Glenn Hauman: Comics Adaptations Overload?
This past weekend, I was a guest at Shore Leave (had a blast) and as I’ve been doing for the last decade or so, I’ve been helping Robert Greenberger put together a bunch of trailers for upcoming movies, tv shows, and the like for what’s going to be coming out between now and February (which is when Farpoint takes place).
However, this week was the first time I could have filled the entire time allotted with nothing but previews from upcoming projects based on comics and graphic novels.
And this is less than two weeks before San Diego Comic-Con, where there will be lots of new stuff revealed for the first time – it’s a safe bet we’ll see sneak peeks from Avengers: Infinity War and Aquaman, maybe something from Runaways or New Mutants or Deadpool 2: Dead Harder, and that’s not even talking about any of the animated projects or anything from Valiant, not to mention the slew of returning TV series…
Are we hitting oversaturation?
I doubt it. Instead, we’re finally hitting a point of market segmentation and specialization.
First: we’ve got projects coming out that many people wouldn’t know were adaptations from comics unless you told them because they don’t have superheroes in costumes. Atomic Blonde is the current best example (based on The Coldest City by Antony Johnson and Sam Hart, published by Oni).
Second: we’re getting to a point where, just like in your local comic book shop, we’re seeing stories that aren’t just guys in capes beating each other up. We have mysteries, science fiction, high fantasy, horror, biographies, romance, thrillers, young adult, noir— in other words, the things you’d see in any bookstore except for computer manuals (and those don’t get adapted to movies).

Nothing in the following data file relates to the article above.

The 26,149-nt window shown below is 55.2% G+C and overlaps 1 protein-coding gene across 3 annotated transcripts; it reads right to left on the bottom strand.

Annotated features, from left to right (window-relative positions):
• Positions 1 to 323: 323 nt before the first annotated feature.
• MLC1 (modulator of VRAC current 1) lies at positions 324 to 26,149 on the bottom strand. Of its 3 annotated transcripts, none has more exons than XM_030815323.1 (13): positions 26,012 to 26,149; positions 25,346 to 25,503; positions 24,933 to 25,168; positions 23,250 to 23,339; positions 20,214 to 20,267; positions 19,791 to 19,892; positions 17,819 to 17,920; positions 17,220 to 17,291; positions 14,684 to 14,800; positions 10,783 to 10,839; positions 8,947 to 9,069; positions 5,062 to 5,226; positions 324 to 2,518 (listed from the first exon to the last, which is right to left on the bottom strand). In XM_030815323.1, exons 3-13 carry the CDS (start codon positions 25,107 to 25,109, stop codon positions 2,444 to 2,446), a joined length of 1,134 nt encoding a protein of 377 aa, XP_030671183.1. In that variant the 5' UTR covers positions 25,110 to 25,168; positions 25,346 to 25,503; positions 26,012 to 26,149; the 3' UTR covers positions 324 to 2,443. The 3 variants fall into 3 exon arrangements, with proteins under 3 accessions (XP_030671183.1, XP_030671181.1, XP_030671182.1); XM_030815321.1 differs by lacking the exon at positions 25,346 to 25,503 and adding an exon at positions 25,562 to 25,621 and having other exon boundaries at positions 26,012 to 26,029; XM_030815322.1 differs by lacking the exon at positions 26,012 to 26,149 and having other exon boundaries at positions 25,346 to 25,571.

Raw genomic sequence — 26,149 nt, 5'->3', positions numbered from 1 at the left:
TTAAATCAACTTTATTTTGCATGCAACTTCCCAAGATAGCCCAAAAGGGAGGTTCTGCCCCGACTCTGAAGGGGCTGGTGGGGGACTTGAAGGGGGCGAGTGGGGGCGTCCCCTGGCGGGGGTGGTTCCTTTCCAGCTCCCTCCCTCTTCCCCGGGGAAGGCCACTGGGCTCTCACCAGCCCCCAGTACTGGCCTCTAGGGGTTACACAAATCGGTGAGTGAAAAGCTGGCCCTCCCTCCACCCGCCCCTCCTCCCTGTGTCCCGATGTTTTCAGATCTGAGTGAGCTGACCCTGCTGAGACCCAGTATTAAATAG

And that diversity is a good thing, because not ever story is going to be for you. We’re long past the days when the only adaptations you had were Wonder Woman and The Incredible Hulk on television, and you watched them because that’s all that we had. (Maybe the Doctor Strange tv movie, if you could convince your parents not to watch Roots.) Now, we have a cornucopia of high quality shows to choose from, all appealing to different tastes and sensibilities. Even though Supergirl is a well-produced show, it’s not made with me in mind. And that’s okay, it has its audience and it’s doing fine.
This is healthy not just for adaptations, but for comics in general. It means that comic creators will tell other stories which have just as much chance as hitting the tie-in jackpot, which will compensate for the long hours at the drawing table.
However, having gone through the previews, I do see one trend that could feel repetitive: the bunch of outsiders grouping together to fight off evil, fear, and prejudice towards their kind. Between Cloak & Dagger, Inhumans, Gifted, Defenders, to an extent Justice League, and the non-comics Midnight, Texas… I have to wonder if this is a response to the politics of the day. (And for heaven’s sake, no more emo piano starting these trailers. You’re tortured. We get it.)
And since you’ve read through all of this, you should probably see the trailers I’m talking about.
Cloak & Dagger: